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Chile Pepper Glossary: A Glossary Of The Different Chile Pepper Types

Page 6: Chile Glossary D To J

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  Guajillo Chiles
Dried guajillo chiles are available at
The dorset naga chile (Capsicum chinensis) is an extremely hot subspecies of the naga morich chile from Bangladesh, where it is sold with a health warning. Samples from different sites, seasons and states of maturity show heat levels from 661,451 SHU to 1,598,227 SHU, one of the hottest heat levels ever recorded for a chile.

The chile of Spain’s Basque country is as treasured there as paprika is in Hungary. It is believed that the chiles were introduced into the Basque Nive Valley by Gonzalo Percaztegi, a navigator who voyaged with Christopher Columbus (who brought chiles to Spain in 1494), in 1523. Basques often use Piment d’Espelette instead of black pepper; it is prominent in local dishes such as piperade. The pepper is sold in a powdered spice form: The peppers are dried naturally, baked in an oven and ground into powder. The AOC-protected chile has its own official website (in French).

Here’s more information on espelette peppers, plus recipes.


Piment d’espelette. Photo courtesy Wikimedia.
Fresno chiles are available in red and green varieties, the red being the sweeter of the two. On the Scoville scale, it ranks with a serrano. Red Fresno chiles are found in a broad range of Latin dishes. They are delicious added to soups, stews and dips or roasted and enjoyed whole with barbecued meats and poultry.

See bhut jolokia.


See cayenne chile.
Fresno chiles.
A thin-skinned chile from Mexico with complex notes, including a green tea flavor, berry notes and a faint pine nut finish, often used in seafood dishes. It has medium heat (5 on a scale of 10) and a deep red color that intensifies when the chiles are soaked.
Dried guajillo chiles are available from
The hottest chile grown in central America or the Caribbean (10 on a scale of 10), the habanero is named after Havana, where it is believed to have originated, and was later introduced to the Yucatan peninsula. The habanero is the most intensely spicy chile of the Capsicum genus. Unripe habaneros are green, but the color at maturity varies. Common colors are orange and red, but white, brown, and pink are also seen. The lantern shape resembles a bonnet; the typical ripe habanero is 1 to 2-½ inches long and 1-3/4 inches in diameter. It is loosely related to the Scotch Bonnet and the Jamaican hot chiles. Most habaneros rate 200,000 to 300,000 SHUs—30 to 50 times hotter than the jalapeño. Its fierce, intense heat and flavor mix, with an underlying delicate fruity, citrus-like flavor, mix well with tropical fruits and tomatoes. It is used extensively in salsas, chutneys and seafood marinades. The longer the chopped chiles infuse in the sauce, the more powerful the flavour. Note that there is no “ñ” in habanero. It’s a very common mistake made by English speakers. The correct pronunciation is a-va-NEH-ro.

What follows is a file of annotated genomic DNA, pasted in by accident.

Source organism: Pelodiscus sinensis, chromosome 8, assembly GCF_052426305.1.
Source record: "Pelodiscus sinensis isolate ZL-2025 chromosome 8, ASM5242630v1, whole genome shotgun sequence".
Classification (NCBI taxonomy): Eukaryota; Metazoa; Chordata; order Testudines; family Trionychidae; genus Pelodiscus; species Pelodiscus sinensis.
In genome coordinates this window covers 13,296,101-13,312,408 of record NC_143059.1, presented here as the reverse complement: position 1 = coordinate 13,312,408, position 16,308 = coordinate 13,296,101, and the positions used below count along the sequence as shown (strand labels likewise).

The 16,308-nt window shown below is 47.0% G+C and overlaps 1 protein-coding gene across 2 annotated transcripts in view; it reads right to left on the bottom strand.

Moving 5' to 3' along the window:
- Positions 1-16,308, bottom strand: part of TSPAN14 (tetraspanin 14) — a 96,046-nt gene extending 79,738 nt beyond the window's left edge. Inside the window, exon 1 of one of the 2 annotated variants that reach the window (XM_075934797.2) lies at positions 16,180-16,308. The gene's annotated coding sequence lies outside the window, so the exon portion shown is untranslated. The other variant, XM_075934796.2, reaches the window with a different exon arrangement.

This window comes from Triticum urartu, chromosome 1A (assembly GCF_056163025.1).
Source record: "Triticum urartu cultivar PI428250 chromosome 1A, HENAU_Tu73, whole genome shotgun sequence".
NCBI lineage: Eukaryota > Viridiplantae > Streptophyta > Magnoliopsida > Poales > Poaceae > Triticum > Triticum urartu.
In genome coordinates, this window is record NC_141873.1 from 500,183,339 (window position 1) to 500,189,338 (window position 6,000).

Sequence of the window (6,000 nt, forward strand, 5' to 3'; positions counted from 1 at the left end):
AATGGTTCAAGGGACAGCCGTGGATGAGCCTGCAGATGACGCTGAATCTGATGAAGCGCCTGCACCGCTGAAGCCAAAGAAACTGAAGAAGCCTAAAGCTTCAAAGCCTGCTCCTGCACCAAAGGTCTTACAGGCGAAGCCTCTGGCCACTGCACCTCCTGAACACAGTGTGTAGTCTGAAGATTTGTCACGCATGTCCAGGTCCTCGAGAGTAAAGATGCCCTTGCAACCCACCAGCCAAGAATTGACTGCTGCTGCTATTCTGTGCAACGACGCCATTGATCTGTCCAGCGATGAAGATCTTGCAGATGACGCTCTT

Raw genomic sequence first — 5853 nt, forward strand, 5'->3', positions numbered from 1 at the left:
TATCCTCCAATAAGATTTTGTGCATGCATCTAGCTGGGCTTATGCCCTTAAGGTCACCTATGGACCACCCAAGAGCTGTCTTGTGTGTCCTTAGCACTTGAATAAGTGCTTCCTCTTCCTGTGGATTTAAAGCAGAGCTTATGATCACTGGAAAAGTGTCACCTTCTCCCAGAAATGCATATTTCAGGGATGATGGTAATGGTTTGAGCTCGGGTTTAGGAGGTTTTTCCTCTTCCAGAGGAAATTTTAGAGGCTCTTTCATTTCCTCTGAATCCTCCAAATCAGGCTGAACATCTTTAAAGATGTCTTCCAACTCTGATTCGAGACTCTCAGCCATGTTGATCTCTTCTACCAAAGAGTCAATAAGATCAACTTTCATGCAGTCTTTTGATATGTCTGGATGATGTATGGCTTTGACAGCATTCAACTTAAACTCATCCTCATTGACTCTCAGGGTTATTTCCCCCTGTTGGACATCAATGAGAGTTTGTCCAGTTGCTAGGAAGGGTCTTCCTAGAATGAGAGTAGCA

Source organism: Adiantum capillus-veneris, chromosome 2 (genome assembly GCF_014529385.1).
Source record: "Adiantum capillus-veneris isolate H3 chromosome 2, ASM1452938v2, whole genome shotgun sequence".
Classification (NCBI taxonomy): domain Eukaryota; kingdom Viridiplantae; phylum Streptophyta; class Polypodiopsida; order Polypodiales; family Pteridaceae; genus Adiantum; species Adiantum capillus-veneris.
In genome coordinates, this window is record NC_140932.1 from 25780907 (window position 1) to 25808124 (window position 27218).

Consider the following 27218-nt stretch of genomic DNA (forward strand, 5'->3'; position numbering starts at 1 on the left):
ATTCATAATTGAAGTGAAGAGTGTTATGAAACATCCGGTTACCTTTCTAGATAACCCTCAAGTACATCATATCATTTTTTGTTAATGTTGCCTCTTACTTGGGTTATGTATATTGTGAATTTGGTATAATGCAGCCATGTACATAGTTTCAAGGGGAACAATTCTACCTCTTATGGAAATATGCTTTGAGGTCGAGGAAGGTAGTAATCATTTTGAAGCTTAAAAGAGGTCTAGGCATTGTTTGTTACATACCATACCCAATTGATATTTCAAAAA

Fresh habanero chiles can be found in colors from the more common red and yellow to brown, pink and white. Photo courtesy Wikimedia.
One of the most prized chiles of the southwestern U.S. is the Hatch chile from New Mexico, with a meaty flesh and mild-medium heat. The chiles are named after the original growing area of Hatch, New Mexico in the Mesilla Valley, just north of Las Cruces. The valley, which stretches along the Rio Grande’s southernmost bend before crossing into Texas and Mexico, is covered with row after row of green, leafy Hatch chile plants for most of the summer. Every September, after the harvest, there are formal and informal Hatch chile festivals. In towns throughout New Mexico, the aroma of roasted chiles fills the air, along with the sounds of the Hatch chiles popping and crackling as they roast in propane-powered roasters. Chefs say that the intense sunlight, hot days and cool nights in the valley result in a uniquely flavored chile. Favorite recipes include Chile Con Queso, Chiles Rellenos and Chile Verde. The roasted chiles are also used in salads, soups, stews, dips and sandwiches. Roasting instructions.


Hatch chiles. Photo courtesy
Chiles are high in vitamin C (they contain more than oranges and broccoli), are a good source of fiber (if you can eat enough of them), and the antioxidants in the capsaicin may fight cancer and heart disease.


See paprika.

See urfa biber chile.


Flat with a shiny green color, the jalapeño is a small to medium-sized chile that is prized for the hot, burning sensation that it produces in the mouth when eaten. It is a sweet, medium heat—5 on a scale of 10—and the chile is used in sweet dishes such as well as savory ones. Jalapeño can be found fresh, roasted, pickled or smoked (when it is called a chipotle). It has a heat level that varies from mild to hot depending on how it was grown and how it was prepared. It is named after Jalapa, the capital of the Mexican state of Veracruz. The jalapeño is America’s most popular chile and one of the most popular in Mexico as well. Beyond salsas and other Mexican foods, add some jalapeño to sauces and soups, or infuse in vinegar to add a kick to salad dressing.


  Jalapeno Chile Peppers
One of the most popular chiles in America, the jalapeño can be found in green and red. Photo by Brybs | SXC.
The small red chile found in Asian dishes. This chile is very flavorful and spicy with medium high heat.

See bhut jolokia.
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Last Updated  May 2018

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